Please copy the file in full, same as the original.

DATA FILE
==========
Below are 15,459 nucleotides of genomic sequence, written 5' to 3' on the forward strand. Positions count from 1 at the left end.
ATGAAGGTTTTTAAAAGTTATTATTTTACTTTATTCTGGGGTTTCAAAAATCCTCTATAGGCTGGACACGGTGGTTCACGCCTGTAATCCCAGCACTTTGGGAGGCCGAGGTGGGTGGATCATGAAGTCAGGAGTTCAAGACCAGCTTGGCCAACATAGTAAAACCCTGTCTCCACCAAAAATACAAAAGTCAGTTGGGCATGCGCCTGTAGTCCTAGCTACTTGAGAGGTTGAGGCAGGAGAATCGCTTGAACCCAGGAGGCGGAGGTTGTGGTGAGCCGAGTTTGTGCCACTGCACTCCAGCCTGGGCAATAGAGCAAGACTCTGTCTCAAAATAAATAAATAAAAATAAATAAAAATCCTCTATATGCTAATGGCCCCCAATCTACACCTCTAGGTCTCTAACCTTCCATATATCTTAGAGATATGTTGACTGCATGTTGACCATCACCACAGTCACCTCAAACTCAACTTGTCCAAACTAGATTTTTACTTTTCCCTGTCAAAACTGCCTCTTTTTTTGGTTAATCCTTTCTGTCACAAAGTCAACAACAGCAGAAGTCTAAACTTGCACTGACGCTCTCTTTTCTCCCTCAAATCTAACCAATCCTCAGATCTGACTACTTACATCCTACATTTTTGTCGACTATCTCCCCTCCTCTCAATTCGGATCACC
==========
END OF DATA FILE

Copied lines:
Below are 15,459 nucleotides of genomic sequence, written 5' to 3' on the forward strand. Positions count from 1 at the left end.
ATGAAGGTTTTTAAAAGTTATTATTTTACTTTATTCTGGGGTTTCAAAAATCCTCTATAGGCTGGACACGGTGGTTCACGCCTGTAATCCCAGCACTTTGGGAGGCCGAGGTGGGTGGATCATGAAGTCAGGAGTTCAAGACCAGCTTGGCCAACATAGTAAAACCCTGTCTCCACCAAAAATACAAAAGTCAGTTGGGCATGCGCCTGTAGTCCTAGCTACTTGAGAGGTTGAGGCAGGAGAATCGCTTGAACCCAGGAGGCGGAGGTTGTGGTGAGCCGAGTTTGTGCCACTGCACTCCAGCCTGGGCAATAGAGCAAGACTCTGTCTCAAAATAAATAAATAAAAATAAATAAAAATCCTCTATATGCTAATGGCCCCCAATCTACACCTCTAGGTCTCTAACCTTCCATATATCTTAGAGATATGTTGACTGCATGTTGACCATCACCACAGTCACCTCAAACTCAACTTGTCCAAACTAGATTTTTACTTTTCCCTGTCAAAACTGCCTCTTTTTTTGGTTAATCCTTTCTGTCACAAAGTCAACAACAGCAGAAGTCTAAACTTGCACTGACGCTCTCTTTTCTCCCTCAAATCTAACCAATCCTCAGATCTGACTACTTACATCCTACATTTTTGTCGACTATCTCCCCTCCTCTCAATTCGGATCACC